March 13, 2011

Students Abroad in Japan Safe After Quake

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Two Cornell students in Cornell Abroad programs in Japan are safe after an 8.9 magnitude earthquake and a subsequent tsunami devastated parts of the country Friday, said Dr. Richard Gaulton, director of Cornell Abroad.The two students are in a study abroad program in Kyoto, where the residents did not feel the earthquake, according to Gaulton. As of Sunday night, The Sun could not determine if there were other Cornell students unconnected to a University study abroad program in Japan.The death toll in Japan had climbed to more than 10,000 as of Sunday night, according to The New York Times.“Locating people is our first priority and finding out how they are,” Gaulton said. The University e-mailed the students in Kyoto on Friday, he said, and received confirmation from both students and their program administrators that they were safe. A third student is scheduled to attend a university in Tokyo this semester, but has yet to arrive in Japan due to the country’s differing academic schedule, Gaulton said. He said he expects the student to follow his original plans, as there was no damage to the university and transportation is still functioning.Gaulton lauded the Japanese government’s building regulations for helping to prevent greater damage.“One of the things that’s clear, because of construction standards and past experiences, Japan has been able to limit consequences of the earthquake,” he said.Risa Naka ’11, president of Cornell’s Japan-United States Association, echoed Gaulton’s sentiments.“I’m very much in awe and admiration of how [the Japanese government] responded,” she said.She cited the nationwide rescue effort currently underway by Japan Self-Defense Forces as an example of the Japanese people’s “ability to remain calm and focus on rescue.” Naka also pointed out that due to past earthquakes, Japan enforces a strict building code that helped limit the damage.Since Friday, JUSA has joined with student organizations in a massive fundraising effort and its members have come together for emotional support, NAKA said.“There’s been a lot of love going towards Japan overall,” Yu Kambe ’13 said. At Cornell’s annual Asia Night on Friday, many groups began their performances with messages of condolences toward Japan, he said.After the earthquake and tsunami, Cornell students attempted to communicate with friends and family in Japan.“You couldn’t reach a lot of people through cellphones, but the Internet was still accessible for a lot of people,” Naka said. Naka said she contacted Cornell JUSA members in Japan, and all of them were safe.  Looking to the future, Naka highlighted the importance of communication to ensure that students and alumni are safe. Kambe, who has spoken to friends and family in Japan, said that the Japanese people are resilient and will recover from the tragedy.“From a lot of people I spoke to back home, people are appreciative that Japan is being acknowledged with global attention,” Kambe said. “The Japanese population is very strong after such devastation.”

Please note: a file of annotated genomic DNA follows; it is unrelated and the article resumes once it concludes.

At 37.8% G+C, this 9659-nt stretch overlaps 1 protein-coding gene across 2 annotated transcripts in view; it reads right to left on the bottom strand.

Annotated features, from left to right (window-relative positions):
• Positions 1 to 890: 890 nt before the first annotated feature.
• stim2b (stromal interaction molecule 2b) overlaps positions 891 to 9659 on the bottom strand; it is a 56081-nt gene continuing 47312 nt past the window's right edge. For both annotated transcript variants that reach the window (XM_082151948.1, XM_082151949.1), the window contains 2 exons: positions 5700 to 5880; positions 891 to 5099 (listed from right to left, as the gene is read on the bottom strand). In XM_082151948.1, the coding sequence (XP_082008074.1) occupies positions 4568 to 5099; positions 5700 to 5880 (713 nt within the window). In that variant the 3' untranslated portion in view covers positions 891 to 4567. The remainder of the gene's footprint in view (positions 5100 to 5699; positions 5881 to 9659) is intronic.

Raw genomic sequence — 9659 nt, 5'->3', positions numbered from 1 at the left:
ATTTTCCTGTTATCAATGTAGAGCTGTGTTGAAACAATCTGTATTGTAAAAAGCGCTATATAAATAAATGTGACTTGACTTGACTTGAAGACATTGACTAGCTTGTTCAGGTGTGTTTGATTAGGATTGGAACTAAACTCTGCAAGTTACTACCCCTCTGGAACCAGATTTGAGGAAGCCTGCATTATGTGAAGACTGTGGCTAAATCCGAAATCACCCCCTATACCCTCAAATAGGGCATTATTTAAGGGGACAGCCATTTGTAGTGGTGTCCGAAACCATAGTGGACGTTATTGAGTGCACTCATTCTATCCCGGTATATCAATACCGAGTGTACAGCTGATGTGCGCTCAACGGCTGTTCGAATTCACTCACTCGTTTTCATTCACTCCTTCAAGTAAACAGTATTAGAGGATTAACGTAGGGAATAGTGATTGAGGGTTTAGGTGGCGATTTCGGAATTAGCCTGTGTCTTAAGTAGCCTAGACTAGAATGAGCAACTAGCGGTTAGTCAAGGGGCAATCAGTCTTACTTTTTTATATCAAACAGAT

Original Author: Peter Jacobs